In 2012, I took a Hostile Environment Awareness Training (HEAT) course before I went to Libya with the British government for the Preventing Sexual Violence Initiative. I was really nervous as in mid 2011, there had been an attack on the hotel where I had been working in Kabul, Afghanistan days after I left and I realized I had never felt safe in that country and didn’t trust UNDSS to ensure my safety. I was most nervous about how I would react to the “fake kidnapping” part of the training- and as it turns out – I was fine, but one of my colleagues was not. She was a survivor and experienced a flashback during this section of the training. Our mostly male trainers had no psychologist on standby and were not prepared to support her so I was called in to help despite not having the relevant training or credentials.
This all came rushing back to me a few days ago when the AP report about the attacks on the Terrain House in Juba, Sudan and the rape of expatriate aid workers hit the news. The rage and sadness I felt about the UN’s refusal to deploy peacekeepers to protect these civilians threw me into a sad dark place. I then learned that the US Embassy (MY EMBASSY!) had also failed to protect these American citizens and had “made some phone calls.” Eventually the Government of Sudan sent in someone to rescue the people but the local staff of the hotel and 3 women were left behind to be rescued the next day by a private security force.
What must it have felt like to be the women “left behind”? And I couldn’t stop myself from immediately imagining myself as one of the three expatriate women left overnight with the rapist soldiers waiting to be rescued the next morning. I had to stop myself to save my sanity.
The most frustrating part for me is the false sense of security that being nearby the peacekeepers provided these aid workers. I am furious at the security officers who re-assured the people in the house that they would be fine. From the article: “One of the women gang-raped said security advisers from an aid organization living in the compound told residents repeatedly that they were safe because foreigners would not be targeted. She said: “This sentence, ‘We are not targeted,’ I heard half an hour before they assaulted us.”
Too often, our “security professionals” ignore women’s needs or have REALLY outdated viewpoints on how women can protect themselves. In Bangkok, at the recent women’s day- UNDSS told women that they should “smile more” to protect themselves and in Jordan, the UNHCR security personnel who was giving me a brief there said I should “dress decently” (to which I responded, since I’m a decent person anything I wear is, by definition, decent). Aid workers everywhere are deeply shaken by this event and what it shows about the lack of effective safety and security systems in the field.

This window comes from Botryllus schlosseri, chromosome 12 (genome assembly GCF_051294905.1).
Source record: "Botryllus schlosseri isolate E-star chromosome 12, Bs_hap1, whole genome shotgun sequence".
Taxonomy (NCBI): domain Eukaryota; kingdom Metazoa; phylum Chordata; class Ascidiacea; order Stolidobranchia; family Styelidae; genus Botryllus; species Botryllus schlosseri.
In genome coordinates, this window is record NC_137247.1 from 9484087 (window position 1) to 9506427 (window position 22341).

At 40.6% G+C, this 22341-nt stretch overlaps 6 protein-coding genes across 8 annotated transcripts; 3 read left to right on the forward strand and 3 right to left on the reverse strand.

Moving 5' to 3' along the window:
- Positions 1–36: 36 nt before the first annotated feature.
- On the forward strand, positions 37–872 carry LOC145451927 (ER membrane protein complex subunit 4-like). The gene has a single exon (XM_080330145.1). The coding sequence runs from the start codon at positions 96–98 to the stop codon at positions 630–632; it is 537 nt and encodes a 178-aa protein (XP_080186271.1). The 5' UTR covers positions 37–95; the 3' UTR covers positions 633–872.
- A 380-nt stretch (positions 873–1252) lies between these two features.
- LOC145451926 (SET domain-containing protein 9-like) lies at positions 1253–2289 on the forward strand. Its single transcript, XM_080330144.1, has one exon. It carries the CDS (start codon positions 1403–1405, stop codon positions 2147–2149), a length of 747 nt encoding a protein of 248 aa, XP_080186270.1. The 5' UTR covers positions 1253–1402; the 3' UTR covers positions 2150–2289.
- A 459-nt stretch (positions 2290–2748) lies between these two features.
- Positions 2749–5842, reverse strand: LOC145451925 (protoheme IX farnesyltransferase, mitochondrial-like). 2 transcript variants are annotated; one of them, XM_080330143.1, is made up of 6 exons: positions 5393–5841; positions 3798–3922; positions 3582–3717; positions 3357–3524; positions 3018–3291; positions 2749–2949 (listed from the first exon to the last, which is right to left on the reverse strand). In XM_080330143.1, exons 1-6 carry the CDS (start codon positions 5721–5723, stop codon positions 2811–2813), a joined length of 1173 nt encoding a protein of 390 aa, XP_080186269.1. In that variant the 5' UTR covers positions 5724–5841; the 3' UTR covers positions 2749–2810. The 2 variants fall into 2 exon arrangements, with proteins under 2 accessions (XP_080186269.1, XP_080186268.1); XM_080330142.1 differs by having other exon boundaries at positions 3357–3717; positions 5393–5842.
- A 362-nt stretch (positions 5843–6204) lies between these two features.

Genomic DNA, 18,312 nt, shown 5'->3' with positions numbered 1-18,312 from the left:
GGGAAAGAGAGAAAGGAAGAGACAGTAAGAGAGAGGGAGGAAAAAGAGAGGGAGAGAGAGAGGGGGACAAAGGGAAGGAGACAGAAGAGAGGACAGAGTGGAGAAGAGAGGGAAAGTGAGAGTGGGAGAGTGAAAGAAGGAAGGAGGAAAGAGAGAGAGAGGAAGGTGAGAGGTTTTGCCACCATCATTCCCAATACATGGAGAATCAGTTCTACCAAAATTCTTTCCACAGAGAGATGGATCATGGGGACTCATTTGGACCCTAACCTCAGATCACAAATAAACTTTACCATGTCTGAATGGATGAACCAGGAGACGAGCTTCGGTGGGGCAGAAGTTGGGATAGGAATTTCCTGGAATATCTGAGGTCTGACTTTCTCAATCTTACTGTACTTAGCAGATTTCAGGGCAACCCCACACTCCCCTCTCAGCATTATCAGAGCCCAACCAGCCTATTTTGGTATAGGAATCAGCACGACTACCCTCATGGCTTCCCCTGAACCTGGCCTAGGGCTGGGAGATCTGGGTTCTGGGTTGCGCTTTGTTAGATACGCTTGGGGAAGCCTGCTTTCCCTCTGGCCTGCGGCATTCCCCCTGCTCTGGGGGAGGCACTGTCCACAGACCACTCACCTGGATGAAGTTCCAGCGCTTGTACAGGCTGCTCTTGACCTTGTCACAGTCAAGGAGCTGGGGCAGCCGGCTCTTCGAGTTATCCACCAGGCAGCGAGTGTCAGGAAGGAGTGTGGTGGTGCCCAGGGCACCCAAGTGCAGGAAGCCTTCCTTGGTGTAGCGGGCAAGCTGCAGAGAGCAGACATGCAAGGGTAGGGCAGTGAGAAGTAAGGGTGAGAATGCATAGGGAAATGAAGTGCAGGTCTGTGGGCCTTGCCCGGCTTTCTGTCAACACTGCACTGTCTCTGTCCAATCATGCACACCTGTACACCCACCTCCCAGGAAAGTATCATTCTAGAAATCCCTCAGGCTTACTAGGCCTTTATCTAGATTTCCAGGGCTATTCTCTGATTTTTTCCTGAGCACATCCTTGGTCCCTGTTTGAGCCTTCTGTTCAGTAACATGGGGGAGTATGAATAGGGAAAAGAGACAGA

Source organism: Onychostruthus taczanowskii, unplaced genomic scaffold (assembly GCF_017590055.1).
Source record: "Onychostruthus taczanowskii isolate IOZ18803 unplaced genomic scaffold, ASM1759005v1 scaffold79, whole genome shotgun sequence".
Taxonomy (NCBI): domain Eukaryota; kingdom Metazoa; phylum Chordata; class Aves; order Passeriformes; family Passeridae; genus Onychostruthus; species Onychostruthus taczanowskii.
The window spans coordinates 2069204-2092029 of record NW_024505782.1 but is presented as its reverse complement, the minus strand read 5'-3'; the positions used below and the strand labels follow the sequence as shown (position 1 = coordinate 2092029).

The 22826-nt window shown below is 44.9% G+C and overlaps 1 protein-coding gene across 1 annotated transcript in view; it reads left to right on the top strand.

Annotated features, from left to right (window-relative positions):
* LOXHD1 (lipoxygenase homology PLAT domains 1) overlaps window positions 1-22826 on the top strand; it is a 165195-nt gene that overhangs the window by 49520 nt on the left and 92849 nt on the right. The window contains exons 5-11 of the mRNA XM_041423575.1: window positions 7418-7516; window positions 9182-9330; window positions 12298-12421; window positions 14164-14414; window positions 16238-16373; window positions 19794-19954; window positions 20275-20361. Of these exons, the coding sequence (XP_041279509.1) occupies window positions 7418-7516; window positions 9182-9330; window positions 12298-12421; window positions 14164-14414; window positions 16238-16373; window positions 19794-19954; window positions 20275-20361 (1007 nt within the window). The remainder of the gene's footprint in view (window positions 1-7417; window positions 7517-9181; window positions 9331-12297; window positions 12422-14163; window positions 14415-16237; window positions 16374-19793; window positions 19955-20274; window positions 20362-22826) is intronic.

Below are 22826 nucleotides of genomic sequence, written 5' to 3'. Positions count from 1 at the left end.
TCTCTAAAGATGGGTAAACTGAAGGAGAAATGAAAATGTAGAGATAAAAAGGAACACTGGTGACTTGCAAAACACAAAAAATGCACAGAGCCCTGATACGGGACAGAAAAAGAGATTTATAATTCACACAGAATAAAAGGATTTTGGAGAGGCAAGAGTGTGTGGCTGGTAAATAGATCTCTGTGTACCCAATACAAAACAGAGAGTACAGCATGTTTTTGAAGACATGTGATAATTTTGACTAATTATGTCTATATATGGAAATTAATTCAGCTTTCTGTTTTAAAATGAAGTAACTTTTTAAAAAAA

Our so-called safety systems are not always going to be there. It’s obvious that we, as women, are often alone out there, and as every woman in the world has learned, in a world where rape culture is the norm and women are devalued, you have to take responsibility for your own safety and security.
August 19 is World Humanitarian Day where we remember our colleagues who were killed in the line of duty. Today, and every day, we should be thinking about the particular vulnerability to rape that women aid workers face in the line of duty. Female aid workers everywhere are particularly deeply shaken by this event. Some are privately expressing how afraid they feel but that they feel worse for abandoning South Sudanese women who bear the brunt of the sexual violence. Will it be worse for them if we leave?
I’m too angry and sad to write a more professional polished piece – so I give you instead, a piece that I wrote about this in 2012.
Gender-based Violence and Security
This blog post was published by USAID to coincide with the 16 Days of Activism against Gender-based Violence event, “Who Takes Care of the Caregivers? Providing Care and Safety for Staff in Gender-based Violence Settings,” taking place on Thursday, Nov. 29th 2012 in Washington DC, hosted by the Inter-Agency Gender Working Group, funded by USAID. It is no longer available online but a copy of it can be found here. Tips for female travelers that I wrote can be found here.
Gender-based Violence (GBV) is an issue that impacts aid workers – not just beneficiaries and not just staff that works in GBV settings. This post examines agencies’ duty to care for their workers by preventing and responding to GBV.